People who become hipsters may find themselves becoming more “green” or anti-racism or anti-consumerism, and one is tempted to say that comes from attempting to emulate the more seasoned hipsters around them rather than descending from on high in a heavenly chorus and indeed one may be 100% correct about this, but I’m not convinced that having a neutral effect is inherently a Bad Thing ™.  As I said earlier, maybe its time for youths to get their morals and values from somewhere else besides the Cool Kids ™.

  • Anonymous

    i don’t drink (azn tolerance) except for sake. and i had to google pbr.

  • Elmyr23

    don’t feed the troll

  • Elmyr23

    don’t feed the troll

  • Bob

    skipped 100+ post, fighting arugment and saying your real point 100+ post deep is lame. maybe your a devils advocate, good job. effect somebodies thought

  • http://voxmagi-necessarywords.blogspot.com/ VoxMagi

    You didn’t miss out on much…trust. PBR is to beer what sulfuric acid is to champagne.

  • http://twitter.com/TheNiallist Niall O’Conghaile

    So this was first published in 2009?

  • http://twitter.com/TheNiallist Niall O’Conghaile

    But, like, they still wouldn’t get it, yeah? 

  • http://twitter.com/TheNiallist Niall O’Conghaile

    “Put your stuff on the internet at your own risk.” – the Cooks Source defense.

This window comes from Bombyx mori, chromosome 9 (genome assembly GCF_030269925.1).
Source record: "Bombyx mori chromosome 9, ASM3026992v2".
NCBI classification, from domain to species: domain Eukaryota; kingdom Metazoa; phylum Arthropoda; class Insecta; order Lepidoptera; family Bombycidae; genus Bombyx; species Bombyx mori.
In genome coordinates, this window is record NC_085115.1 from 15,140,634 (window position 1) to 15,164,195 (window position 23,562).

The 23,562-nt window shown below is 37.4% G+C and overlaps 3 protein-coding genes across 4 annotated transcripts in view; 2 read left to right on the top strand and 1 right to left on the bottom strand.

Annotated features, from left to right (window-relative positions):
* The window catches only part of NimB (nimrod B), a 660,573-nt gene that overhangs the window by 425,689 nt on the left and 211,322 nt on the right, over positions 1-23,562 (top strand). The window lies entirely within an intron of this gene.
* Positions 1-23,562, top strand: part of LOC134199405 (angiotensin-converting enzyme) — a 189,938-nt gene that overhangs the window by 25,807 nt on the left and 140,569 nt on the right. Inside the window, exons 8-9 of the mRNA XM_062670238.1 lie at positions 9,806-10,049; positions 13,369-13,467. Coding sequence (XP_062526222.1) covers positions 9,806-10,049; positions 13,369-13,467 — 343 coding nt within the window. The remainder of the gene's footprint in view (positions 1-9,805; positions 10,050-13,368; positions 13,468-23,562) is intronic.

• oriah

    Maybe i’ve missed out on something.  I didn’t realize hating hipsters was so en vogue.   I don’t think i’m a “hipster” but i certainly don’t “hate” them.

    In many of the comments posted here it sounds as if people are most upset by what they perceive as a lack of authenticity on the part of hipsters.  It also appears people believe other times/styles/”movements” had great gravity and cultural significance.  I would like to suggest an alternate view.

    Every period has it’s own cultural collateral and brings something to the evolution of our conciousness.  But, in the moment, as it’s happening, it’s about having a good time and expressing a way of being that defies the current paradigm.  The larger cultural significance can only be observed in retrospect.  I would argue this is true for the jazz age, the great depression, the beat generation, the counter culture of the hippies (oh the boomers!), yuppies, and now hipsters.